Experts urge inclusion of dangers of chemicals in plastics treaty

Unea President Espen Barth Eide

Unea President Espen Barth Eide gives his opening address at the start of the Fifth Session of the United Nations Environment Assembly (Unea 5.2) in Nairobi on February 28, 2022.

Photo credit: Tony Karumba | AFP

As negotiations on a plastic waste treaty at the United Nations Environment Assembly (UNEA 5.2) ended today, experts have urged that the dangers of chemicals used in making plastics be included in the agreement.

The call comes after a report from the International Pollutants Elimination Network (IPEN) showed the effects of hazardous chemicals on people’s health.

The report, “Plastic’s Toxic Chemical Problem”, shows the need to include the impact of toxic chemicals in the global treaty.

While most countries represented at UNEA were happy to embrace a circular economy, which includes recycling plastics, IPEN thinks that reprocessing plastic reintroduces toxic chemicals into the environment and should not be adopted.

“Plastics are poisoning the circular economy. It appears to be a good concept under the guise of recycling but it isn’t,” said Bjorn Beeler, IPEN general manager and international coordinator.

“When studies show that we are recycling about nine per cent of our plastic globally, we should not aim to go above that percentage as it is toxic.”

The report shows that companies that make plastics are responsible for the mess as they hide the contents of the plastic manufacturing process though they know the toxicity of the chemicals.

“Lack of transparency of data on toxic chemicals in the plastic market is appalling. Regulations are needed to label the plastic ingredients,” Mr Beeler said.

Most of the recycled plastics, he said, are found in toys, electronics and plastic bottle feeders for babies, among others.

“People and the environment are exposed when these chemicals leach from plastic products or are emitted from production, recycling and waste facilities,” the report says.

“Several scientific studies indicated that plastics play a significant role in transporting toxic chemicals around the world, threatening both human and environment health.”

This is even as Ana Teresa, Peru’s director of the environment in the ministry of foreign affairs (whose country, together with Rwanda, drafted the plastic waste treaty), confirmed that the chemical aspect of plastics had not been included in the treaty.

Giving context to the report on Ghana, one of the countries where the study was conducted, Dr Sam Adu-Kumi, programmes coordinator for chemicals control management at the Environmental Protection Agency, said that an analysis of chicken eggs gave a grim picture of chemicals that the birds consume that find their way in the eggs that humans eat.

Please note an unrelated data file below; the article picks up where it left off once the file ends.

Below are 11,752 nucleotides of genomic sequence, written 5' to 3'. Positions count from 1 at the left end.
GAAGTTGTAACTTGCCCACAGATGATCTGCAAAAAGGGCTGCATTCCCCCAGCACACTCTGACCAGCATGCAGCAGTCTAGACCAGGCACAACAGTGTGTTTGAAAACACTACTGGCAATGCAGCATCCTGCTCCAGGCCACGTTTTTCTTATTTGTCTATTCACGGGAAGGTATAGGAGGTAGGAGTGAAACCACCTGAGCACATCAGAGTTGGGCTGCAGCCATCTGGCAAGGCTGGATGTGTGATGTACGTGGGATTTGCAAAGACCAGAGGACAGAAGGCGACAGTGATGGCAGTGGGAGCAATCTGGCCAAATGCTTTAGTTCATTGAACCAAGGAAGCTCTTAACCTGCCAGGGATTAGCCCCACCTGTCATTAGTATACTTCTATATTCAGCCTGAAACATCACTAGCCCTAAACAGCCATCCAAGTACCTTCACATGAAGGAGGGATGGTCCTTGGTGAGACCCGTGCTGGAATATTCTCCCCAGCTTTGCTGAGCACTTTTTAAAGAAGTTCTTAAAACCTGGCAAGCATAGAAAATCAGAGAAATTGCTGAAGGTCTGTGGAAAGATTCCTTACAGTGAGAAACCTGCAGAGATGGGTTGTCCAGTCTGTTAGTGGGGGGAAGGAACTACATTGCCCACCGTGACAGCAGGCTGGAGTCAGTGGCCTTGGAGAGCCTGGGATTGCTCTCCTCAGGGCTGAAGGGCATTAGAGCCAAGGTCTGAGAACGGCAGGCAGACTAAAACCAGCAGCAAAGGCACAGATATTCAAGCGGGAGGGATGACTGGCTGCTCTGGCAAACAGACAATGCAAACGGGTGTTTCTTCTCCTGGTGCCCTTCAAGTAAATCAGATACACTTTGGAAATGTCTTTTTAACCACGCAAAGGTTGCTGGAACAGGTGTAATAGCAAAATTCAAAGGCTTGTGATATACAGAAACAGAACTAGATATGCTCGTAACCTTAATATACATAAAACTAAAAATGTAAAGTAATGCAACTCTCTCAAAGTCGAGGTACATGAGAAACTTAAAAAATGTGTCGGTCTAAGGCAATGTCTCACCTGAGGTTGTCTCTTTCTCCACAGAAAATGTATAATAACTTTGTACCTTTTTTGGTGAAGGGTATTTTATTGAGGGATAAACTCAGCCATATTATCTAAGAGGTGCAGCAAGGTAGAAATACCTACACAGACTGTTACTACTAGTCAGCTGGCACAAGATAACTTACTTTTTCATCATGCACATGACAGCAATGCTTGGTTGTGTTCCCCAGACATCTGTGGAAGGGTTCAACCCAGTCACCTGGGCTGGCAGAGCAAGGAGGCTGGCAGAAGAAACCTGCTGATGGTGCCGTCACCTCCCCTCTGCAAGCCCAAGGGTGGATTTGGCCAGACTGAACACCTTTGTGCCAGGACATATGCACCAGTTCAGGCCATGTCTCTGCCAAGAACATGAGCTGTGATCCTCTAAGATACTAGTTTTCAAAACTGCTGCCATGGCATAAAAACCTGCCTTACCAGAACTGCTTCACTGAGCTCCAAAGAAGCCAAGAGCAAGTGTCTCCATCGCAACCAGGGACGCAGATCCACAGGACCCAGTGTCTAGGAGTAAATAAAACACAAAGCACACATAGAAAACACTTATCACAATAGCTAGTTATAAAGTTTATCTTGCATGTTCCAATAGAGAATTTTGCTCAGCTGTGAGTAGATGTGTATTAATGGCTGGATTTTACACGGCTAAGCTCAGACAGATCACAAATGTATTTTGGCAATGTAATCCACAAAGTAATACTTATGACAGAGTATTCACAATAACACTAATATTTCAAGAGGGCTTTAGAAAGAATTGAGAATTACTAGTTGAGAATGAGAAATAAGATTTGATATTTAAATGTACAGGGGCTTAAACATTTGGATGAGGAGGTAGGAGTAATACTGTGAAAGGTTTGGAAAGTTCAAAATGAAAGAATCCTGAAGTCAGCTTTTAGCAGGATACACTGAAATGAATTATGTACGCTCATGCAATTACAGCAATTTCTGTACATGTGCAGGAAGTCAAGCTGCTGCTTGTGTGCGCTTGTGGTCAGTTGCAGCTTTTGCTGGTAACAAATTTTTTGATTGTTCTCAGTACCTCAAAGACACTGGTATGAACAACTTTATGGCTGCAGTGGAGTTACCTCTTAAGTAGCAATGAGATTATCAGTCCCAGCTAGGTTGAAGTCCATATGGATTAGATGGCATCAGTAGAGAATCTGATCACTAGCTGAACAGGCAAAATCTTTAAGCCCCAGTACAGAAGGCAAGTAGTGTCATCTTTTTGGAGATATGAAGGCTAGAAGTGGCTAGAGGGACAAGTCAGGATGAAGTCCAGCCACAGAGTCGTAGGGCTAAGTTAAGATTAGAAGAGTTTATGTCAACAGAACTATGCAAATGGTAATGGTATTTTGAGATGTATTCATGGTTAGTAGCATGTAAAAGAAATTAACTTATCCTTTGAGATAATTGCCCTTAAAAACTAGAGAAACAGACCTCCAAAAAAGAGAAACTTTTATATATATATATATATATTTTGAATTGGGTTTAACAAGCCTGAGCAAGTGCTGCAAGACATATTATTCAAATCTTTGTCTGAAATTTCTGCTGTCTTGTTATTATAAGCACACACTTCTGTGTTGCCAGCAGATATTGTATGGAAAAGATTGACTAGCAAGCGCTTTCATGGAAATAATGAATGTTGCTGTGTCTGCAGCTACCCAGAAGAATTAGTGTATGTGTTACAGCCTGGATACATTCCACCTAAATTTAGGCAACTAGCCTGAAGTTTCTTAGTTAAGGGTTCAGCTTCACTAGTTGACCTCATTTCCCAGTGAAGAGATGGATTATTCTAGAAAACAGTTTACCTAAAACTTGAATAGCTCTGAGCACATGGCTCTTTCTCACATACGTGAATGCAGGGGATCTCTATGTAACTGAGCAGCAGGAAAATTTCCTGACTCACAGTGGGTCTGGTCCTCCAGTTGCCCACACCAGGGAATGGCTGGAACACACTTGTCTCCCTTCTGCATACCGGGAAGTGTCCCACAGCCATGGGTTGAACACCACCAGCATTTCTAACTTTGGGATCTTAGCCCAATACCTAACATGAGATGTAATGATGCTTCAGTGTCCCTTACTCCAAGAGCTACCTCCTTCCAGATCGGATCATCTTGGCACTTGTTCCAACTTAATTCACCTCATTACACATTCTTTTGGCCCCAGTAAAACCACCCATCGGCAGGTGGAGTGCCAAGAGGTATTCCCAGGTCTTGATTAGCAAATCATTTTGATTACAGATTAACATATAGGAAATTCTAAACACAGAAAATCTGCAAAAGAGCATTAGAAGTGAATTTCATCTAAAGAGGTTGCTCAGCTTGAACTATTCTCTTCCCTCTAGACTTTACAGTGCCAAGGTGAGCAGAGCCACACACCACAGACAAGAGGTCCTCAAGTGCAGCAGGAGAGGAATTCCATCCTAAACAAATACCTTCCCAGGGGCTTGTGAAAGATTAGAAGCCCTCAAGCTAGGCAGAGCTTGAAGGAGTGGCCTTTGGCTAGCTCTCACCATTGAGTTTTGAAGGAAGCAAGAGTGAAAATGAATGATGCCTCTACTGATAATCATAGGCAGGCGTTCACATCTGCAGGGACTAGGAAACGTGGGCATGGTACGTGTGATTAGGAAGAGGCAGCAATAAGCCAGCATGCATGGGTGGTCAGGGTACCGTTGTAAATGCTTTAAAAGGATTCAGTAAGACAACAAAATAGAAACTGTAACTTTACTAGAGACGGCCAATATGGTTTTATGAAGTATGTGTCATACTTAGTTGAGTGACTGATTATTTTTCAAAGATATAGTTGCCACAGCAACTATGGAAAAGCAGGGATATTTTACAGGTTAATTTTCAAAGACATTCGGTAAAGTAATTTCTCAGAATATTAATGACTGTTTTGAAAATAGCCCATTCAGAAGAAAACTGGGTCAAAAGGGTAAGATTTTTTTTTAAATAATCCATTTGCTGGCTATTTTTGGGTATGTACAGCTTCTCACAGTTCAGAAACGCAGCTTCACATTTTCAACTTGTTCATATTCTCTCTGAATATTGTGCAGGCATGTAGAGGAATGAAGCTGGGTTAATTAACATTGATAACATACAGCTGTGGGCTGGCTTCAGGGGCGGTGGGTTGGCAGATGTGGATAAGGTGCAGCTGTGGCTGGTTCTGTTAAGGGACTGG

“There is hope that the new global treaty will be passed but we hope to fill the gaps on chemical regulations by ensuring toxic plastics do not come to Africa from abroad,” he said.

This also backs a study conducted by Kenya’s Centre for Environmental Justice and Development showing toxic chemicals found in eggs from samples collected in Mirema, Nairobi.

Dr Tadesse Amera, an environmental scientist working with IPEN, said the solution must come from global control of hazardous waste found in plastics.

“When we talk about plastics, the visible aspects attract people but the great impact comes from issues that are not visible such as chemicals,” he said.

“If we would like to end pollution of plastics, we should focus on the chemicals as well. We have to come up with a green design by regulating pollutants affecting the environment.”

Mr Beeler said that there are more than 10,000 chemicals in the plastics industry and 25 per cent of those are harmful to the environment.

“These are chemicals that affect your health, some are endocrine-disrupting chemicals which can lead to cancer,” he said.

“Green designing is the solution to minimise such chemicals in plastic to be among us. We want companies to disclose what they have. We want the full cycle life to be included in the treaty – production to design to where the plastics go after use.”

Apart from the invisible pollutants in plastics, the chemical experts said that burning the waste also has a negative effect on the environment.

“When we burn the plastics, we are releasing the toxic substances to the environment. It also contributes to climate change as it releases greenhouse gases,” Mr Beeler said.

Welcome!

You're all set to enjoy unlimited Prime content.